Monday, February 15, 2010



EVER HEARD OF GEORGE EASTMAN? He was a high school dropout, judged "not especially gifted" when measured against the academic standards of the day. He was poor, but even as a young man, he took it upon himself to support his widowed mother and two sisters, one of whom was severely handicapped.

He began his business career as a 14-year old office boy in an insurance company and followed that with work as a clerk in a local bank.

He was George Eastman, and his ability to overcome financial adversity, his gift for organization and management, and his lively and inventive mind made him a successful entrepreneur by his mid-twenties, and enabled him to direct his Eastman Kodak Company to the forefront of American industry.

But building a multinational corporation and emerging as one of the nation's most important industrialists required dedication and sacrifice. It did not come easily. (Excerpt from, The History of Kodak).

George Eastman sacrificed greatly to invent his product. He poured his mind and money into his creation, often finding himself drained in both areas. He became the brunt of laughter, disgrace and humiliation because of his financial adversity and failure. However, nothing stopped this incredible man from manifesting what his genius and imagination compelled him to create. His own dedication and belief didn't fail him, even when friends viewed his efforts as ridiculous. He not only launched his Kodak camera, but made history as one the wealthiest, most remarkable, generous businessmen and philanthropists of his era.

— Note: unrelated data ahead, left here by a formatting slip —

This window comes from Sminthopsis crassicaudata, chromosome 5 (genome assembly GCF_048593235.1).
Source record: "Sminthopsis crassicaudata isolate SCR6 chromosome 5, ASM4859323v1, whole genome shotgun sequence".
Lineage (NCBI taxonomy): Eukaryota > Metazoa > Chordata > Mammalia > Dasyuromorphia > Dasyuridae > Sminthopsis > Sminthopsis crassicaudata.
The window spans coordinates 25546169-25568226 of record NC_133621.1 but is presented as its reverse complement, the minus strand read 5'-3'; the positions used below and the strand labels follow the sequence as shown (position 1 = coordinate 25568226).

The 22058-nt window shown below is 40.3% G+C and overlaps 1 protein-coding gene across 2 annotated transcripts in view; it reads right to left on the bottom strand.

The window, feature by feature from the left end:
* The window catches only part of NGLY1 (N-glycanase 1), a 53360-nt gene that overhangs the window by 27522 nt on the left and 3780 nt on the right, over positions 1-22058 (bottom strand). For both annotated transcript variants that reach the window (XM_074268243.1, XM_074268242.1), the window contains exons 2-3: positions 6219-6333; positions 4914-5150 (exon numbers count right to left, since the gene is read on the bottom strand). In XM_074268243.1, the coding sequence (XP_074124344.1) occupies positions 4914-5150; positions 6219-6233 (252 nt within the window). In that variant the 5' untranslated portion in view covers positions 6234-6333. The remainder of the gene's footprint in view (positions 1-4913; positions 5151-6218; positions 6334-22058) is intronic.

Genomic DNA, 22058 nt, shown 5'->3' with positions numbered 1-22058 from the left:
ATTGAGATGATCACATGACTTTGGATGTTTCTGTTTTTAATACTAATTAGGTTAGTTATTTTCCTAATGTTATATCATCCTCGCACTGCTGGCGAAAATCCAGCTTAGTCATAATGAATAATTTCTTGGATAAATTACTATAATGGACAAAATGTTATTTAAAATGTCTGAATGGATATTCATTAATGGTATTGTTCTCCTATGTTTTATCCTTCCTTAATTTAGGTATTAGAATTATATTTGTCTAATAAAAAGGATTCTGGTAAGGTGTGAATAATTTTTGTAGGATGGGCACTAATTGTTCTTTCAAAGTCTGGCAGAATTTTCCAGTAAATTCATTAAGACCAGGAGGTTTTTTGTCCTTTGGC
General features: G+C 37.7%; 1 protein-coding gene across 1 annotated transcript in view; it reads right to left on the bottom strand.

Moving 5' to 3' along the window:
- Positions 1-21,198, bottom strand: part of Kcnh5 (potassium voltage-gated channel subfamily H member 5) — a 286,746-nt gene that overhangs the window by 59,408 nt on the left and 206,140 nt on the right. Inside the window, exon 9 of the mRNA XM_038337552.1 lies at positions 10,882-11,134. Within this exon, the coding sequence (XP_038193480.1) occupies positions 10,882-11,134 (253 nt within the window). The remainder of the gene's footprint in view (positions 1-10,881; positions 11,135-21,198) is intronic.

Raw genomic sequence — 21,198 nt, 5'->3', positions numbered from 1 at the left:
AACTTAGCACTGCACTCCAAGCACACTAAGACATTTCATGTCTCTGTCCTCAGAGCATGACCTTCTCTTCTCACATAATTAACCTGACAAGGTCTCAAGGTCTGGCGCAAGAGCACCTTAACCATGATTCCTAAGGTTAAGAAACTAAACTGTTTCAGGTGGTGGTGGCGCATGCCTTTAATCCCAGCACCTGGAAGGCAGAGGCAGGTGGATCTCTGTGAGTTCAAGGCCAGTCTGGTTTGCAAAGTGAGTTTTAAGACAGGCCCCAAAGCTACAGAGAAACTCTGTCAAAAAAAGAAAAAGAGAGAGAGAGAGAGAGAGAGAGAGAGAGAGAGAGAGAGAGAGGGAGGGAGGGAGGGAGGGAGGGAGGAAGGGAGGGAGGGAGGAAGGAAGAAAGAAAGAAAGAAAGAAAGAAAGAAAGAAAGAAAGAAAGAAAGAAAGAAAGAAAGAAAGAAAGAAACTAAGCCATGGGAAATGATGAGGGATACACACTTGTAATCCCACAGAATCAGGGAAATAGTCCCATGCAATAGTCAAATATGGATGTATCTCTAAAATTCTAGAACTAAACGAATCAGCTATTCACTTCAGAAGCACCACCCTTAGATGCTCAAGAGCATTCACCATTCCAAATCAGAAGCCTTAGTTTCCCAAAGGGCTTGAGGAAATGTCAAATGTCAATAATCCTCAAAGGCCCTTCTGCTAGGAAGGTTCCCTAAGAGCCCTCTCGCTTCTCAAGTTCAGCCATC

His story has always inspired me. I learn from his story that the elements of financial success are more than the need or greed for money. Can you imagine feeling something so deep on the inside, feeling so pregnant with an idea that you will never be satisfied until it gives birth to the world? That is what George Eastman felt, and he is still impacting the world because of it. If the truth be told, many of us would have to say "Yes, I have felt that, too". Well, what are you going to do about it? Maybe the world needs what you have, too.

The point is that our money-making idea may need to "get out". Some wealth comes easy, and some wealth is acquired by much effort, strain, stress, sacrifice, risk, blood, sweat and tears. For some, getting wealthy may fall somewhere between easy and not so easy. Since only about 5% of Americans are "wealthy", maybe this helps you understand why. It just ain't easy for everybody. Do-able, yes. Easy, not so much. That's what often stops us, but it shouldn't.

Keep in mind, you don't necessarily have to be a mega-millionaire to be financially successful. You'd settle for less, no doubt, as long as you could live as large as you'd like to, take care of your family, enjoy life. Regardless, to have big money, you often have to work hard, and work smart. That's just the way it is.

. There are so many like George Eastman in the world. So many whose stories we know, and don't know. The lesson we have to gain from them is that if you want something bad enough, you have to be bold enough to work at getting it. His story is proof positive that you can. He didn't seem to have a special gift. No special education. No money to speak of, but he did have that quality that make us keep trying when everyone else thinks it's stupid to try again: he must have had great COURAGE.

So, my friends, let's get COURAGEOUS. Let's get AUDACIOUSLY COURAGEOUS. Let's get downright "nothing is going to stop me now" courageous! Let's get "I'm going to give this all I've got" courageous! Let's get "I will not give up until I make it" courageous! Yes, your gift, your company, your invention, your idea can benefit us, and maybe the entire world, just like George Eastman's did. Don't keep us waiting!


1 comment:

  1. I recently came across your blog and have been reading along. I thought I would leave my first comment. I don't know what to say except that I have enjoyed reading. Nice blog. I will keep visiting this blog very often.